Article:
Within this first discussion it was confirmed for me that by affording meaningful opportunities for otherwise marginalised demographics, not just to be seen, other possibilities for innovation open up. Sue Jo Wright cited a work in development whereby a device called shadow signing was developed to address the often inadequate experience when placing a signer on stage. The signer is often relegated to a static corner of the floor and disassociated from the action, so distanced from it that the Deaf audience member has to choose whether to watch the show or the interpretation. With shadow signing, whereby a designated signer is assigned to each character, the benefit is extended to the hearing audience as well, in the enhanced aesthetics the device provides.

This first discussion also reaffirmed that the engagement of consultants needs to be factored into budgets when working in situations that include diverse arts practices. This first discussion also highlighted the need to reevaluate temporal terms and conditions. These change when engaging with artists and arts practices of difference to the western hegemonic norm.

Choreographers Jade Dewi Tyas Tunggal and Shyamla were up next with their topic titled ‘How do we create a space for all voices?’ This duo was well placed in the program as much of the content in the first discussion was equally applicable to them.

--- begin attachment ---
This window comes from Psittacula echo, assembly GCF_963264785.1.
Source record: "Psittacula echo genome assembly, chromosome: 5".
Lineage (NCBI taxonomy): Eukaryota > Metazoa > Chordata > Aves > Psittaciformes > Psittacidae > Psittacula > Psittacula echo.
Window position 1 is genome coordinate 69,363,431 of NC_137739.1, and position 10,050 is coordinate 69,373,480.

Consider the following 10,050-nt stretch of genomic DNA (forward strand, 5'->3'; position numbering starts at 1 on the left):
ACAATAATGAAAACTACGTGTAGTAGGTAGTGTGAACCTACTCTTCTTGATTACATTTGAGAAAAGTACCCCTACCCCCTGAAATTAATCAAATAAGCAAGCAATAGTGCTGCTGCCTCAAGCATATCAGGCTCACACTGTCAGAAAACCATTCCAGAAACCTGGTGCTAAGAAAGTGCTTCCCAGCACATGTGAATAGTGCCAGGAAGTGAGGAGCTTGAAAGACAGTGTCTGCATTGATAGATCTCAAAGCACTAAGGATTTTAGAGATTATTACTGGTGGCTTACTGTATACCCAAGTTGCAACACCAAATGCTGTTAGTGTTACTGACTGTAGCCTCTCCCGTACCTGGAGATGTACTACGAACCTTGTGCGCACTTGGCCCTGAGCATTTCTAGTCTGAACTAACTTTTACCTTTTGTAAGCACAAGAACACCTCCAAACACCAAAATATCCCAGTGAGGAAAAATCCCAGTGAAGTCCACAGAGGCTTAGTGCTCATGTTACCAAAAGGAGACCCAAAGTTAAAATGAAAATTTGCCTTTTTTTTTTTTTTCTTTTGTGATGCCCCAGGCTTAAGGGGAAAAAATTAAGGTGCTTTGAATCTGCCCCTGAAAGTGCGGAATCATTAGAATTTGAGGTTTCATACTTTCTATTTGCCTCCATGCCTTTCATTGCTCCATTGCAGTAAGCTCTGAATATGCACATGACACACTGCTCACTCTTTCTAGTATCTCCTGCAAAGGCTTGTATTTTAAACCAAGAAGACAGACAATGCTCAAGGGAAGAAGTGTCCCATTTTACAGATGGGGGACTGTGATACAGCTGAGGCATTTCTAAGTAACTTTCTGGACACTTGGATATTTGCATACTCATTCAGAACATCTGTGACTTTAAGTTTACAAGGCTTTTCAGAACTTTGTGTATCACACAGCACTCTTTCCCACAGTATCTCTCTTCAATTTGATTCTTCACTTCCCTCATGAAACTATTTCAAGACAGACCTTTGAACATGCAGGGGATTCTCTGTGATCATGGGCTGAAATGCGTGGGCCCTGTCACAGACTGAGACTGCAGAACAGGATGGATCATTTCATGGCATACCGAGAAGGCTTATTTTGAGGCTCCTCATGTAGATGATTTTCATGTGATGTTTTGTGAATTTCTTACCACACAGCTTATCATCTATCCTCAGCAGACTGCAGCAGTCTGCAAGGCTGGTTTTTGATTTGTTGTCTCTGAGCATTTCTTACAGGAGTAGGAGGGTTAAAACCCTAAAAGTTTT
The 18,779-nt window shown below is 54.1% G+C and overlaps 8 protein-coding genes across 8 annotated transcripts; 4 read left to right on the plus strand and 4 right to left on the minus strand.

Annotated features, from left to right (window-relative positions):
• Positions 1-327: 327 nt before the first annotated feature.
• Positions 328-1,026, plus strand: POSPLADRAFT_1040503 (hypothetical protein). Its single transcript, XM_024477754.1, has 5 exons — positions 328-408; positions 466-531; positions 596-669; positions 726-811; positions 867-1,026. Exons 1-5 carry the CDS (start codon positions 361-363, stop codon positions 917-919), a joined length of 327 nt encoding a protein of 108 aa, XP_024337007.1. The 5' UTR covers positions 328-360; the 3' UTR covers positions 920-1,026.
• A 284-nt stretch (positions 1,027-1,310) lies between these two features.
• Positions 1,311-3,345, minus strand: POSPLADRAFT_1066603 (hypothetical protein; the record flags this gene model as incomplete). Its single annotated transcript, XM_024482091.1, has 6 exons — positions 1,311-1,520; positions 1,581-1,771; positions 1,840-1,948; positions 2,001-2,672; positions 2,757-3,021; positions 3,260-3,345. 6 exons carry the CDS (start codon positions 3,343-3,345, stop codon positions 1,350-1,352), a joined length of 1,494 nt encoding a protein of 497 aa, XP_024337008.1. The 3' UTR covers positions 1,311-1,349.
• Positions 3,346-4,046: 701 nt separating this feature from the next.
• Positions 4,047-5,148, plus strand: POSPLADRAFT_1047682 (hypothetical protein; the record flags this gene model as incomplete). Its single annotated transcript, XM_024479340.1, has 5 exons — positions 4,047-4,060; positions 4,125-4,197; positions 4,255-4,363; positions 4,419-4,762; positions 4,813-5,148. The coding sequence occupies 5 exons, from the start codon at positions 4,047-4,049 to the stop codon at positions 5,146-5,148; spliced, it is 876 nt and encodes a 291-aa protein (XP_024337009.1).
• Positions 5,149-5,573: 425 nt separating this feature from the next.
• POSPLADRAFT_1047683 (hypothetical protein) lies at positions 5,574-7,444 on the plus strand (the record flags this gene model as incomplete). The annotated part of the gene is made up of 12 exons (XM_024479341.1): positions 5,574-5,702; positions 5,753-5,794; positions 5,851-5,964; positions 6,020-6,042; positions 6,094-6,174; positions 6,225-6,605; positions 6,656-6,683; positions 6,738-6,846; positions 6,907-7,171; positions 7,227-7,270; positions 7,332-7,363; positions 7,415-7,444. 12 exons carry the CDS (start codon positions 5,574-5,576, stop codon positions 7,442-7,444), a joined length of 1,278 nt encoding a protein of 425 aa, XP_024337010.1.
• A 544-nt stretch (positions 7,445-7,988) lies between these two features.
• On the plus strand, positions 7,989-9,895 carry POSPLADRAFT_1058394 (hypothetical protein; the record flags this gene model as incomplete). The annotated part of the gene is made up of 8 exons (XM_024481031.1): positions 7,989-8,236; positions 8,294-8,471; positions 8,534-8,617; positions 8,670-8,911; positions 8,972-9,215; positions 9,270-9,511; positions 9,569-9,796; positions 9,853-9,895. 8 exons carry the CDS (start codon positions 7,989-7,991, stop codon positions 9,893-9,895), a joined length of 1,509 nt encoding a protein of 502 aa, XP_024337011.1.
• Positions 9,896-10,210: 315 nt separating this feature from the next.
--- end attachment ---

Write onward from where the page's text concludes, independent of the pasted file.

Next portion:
Jade took us through her practice, drawing on somatic awareness informed by her embodied history, including her traumatic experience related to the birth of her child. Jade spoke of the state of conception as the earliest experience of movement and subsequently took us through a meditation whereby we took an internal inventory of our bodies. Jade also illustrated how her dance practice became a vehicle for cultural research into her Indonesian heritage which included an ongoing collaborative partnership with Aboriginal interdisciplinary performance artist Kirk Page, titled SMOKE.

Shyamla spoke of her intercultural Indian company Bindi Bosses, whereby dance is used as a vehicle to highlight and accommodate other expressive skills including but not exclusive to henna painting, dress design, photography, videography and poetry. Shyamla also spoke of using her dance as a tool for cross cultural collaboration and for cultural awareness purposes by conducting community engaged workshops and performances.